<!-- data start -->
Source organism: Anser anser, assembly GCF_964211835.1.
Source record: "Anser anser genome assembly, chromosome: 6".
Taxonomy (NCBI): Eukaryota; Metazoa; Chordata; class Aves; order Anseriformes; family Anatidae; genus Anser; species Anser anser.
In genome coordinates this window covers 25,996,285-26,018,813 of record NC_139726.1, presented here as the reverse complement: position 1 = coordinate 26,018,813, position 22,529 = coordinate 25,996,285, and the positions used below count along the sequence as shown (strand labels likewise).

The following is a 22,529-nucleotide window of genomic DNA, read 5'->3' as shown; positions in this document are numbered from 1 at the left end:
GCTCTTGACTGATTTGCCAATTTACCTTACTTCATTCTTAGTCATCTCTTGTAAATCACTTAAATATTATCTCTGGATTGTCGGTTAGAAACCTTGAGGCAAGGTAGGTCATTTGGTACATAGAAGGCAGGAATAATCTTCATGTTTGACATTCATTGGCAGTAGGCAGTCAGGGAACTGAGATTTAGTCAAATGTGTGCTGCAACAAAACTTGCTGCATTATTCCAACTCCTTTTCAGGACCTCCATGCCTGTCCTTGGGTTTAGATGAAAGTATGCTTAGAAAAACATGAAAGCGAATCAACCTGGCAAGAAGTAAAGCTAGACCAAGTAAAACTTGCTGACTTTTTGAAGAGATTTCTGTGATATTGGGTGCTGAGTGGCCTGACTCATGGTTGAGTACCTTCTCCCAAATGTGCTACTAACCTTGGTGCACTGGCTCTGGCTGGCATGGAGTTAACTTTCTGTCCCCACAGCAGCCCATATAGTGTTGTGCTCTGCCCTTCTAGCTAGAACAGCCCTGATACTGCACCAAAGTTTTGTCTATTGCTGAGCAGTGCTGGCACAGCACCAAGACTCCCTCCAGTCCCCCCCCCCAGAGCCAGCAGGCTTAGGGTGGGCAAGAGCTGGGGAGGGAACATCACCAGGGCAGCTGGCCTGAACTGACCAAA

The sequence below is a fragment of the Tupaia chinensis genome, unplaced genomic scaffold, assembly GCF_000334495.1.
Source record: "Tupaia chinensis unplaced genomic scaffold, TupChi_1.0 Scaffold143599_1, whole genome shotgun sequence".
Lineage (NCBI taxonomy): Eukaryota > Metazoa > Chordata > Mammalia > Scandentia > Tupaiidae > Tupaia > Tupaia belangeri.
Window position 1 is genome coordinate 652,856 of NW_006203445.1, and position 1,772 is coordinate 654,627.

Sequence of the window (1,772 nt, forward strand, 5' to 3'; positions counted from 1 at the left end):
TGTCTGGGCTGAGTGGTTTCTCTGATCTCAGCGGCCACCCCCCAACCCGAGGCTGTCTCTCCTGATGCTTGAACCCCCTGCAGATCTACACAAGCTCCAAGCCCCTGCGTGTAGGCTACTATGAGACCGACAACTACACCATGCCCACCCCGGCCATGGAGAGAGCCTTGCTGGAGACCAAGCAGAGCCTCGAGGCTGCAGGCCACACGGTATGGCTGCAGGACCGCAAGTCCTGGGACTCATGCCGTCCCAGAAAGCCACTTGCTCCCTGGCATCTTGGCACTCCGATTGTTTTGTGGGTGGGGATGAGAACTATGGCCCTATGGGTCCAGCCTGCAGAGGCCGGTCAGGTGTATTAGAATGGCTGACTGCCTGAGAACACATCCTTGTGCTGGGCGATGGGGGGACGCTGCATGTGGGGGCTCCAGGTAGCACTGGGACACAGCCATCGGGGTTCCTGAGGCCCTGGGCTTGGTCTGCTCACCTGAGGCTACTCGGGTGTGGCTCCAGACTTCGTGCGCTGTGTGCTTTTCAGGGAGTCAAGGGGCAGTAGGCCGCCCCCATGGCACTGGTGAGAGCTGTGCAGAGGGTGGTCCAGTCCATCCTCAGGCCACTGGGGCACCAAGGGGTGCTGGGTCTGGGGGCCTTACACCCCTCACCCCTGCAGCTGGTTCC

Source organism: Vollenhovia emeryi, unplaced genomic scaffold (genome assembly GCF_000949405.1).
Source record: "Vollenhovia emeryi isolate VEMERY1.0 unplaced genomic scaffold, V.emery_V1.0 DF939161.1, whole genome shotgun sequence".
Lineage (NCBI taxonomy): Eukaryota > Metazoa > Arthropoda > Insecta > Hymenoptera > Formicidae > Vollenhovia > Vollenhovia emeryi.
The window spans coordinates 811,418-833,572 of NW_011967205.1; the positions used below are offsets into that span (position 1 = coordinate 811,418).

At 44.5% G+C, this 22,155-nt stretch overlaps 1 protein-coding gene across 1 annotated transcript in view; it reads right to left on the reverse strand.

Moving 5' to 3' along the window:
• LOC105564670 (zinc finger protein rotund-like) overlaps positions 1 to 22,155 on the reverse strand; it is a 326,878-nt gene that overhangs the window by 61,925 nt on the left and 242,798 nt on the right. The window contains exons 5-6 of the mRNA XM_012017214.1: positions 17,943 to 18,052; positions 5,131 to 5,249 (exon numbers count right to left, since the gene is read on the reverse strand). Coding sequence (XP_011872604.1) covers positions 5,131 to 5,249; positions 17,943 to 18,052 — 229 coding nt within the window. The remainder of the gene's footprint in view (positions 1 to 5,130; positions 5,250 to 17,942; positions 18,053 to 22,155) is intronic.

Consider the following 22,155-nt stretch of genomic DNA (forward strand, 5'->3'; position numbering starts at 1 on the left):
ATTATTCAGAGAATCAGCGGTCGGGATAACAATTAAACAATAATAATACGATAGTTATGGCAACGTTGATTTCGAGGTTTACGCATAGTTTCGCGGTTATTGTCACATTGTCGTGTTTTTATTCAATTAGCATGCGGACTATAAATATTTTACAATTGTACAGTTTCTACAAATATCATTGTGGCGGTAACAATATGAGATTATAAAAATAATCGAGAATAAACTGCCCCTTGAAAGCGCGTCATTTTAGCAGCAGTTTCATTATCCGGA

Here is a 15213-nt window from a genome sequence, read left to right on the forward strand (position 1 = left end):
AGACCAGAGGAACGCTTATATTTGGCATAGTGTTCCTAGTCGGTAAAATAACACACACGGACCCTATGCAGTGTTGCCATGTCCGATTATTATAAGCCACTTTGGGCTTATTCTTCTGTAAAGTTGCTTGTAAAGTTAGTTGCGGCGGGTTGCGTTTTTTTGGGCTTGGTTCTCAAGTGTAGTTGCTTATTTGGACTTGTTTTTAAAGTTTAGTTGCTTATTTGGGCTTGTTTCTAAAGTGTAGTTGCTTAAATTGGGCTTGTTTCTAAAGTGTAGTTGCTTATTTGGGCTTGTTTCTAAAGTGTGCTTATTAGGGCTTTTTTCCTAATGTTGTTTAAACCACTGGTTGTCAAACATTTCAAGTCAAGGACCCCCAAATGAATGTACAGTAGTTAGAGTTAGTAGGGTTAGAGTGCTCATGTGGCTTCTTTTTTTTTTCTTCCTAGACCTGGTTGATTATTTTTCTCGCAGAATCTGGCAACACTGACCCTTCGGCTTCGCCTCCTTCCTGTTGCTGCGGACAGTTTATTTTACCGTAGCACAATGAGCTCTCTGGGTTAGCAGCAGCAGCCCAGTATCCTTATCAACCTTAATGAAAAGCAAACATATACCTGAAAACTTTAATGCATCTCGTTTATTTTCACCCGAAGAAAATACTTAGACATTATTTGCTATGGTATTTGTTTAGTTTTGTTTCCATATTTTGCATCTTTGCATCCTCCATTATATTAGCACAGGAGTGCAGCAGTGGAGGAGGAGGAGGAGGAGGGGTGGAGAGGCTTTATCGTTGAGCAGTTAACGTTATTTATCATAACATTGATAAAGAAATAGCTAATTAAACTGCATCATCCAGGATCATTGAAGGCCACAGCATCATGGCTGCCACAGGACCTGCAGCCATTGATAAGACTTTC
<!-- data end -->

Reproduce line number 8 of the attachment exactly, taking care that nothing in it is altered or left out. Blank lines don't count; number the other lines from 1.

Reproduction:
Source record: "Tupaia chinensis unplaced genomic scaffold, TupChi_1.0 Scaffold143599_1, whole genome shotgun sequence".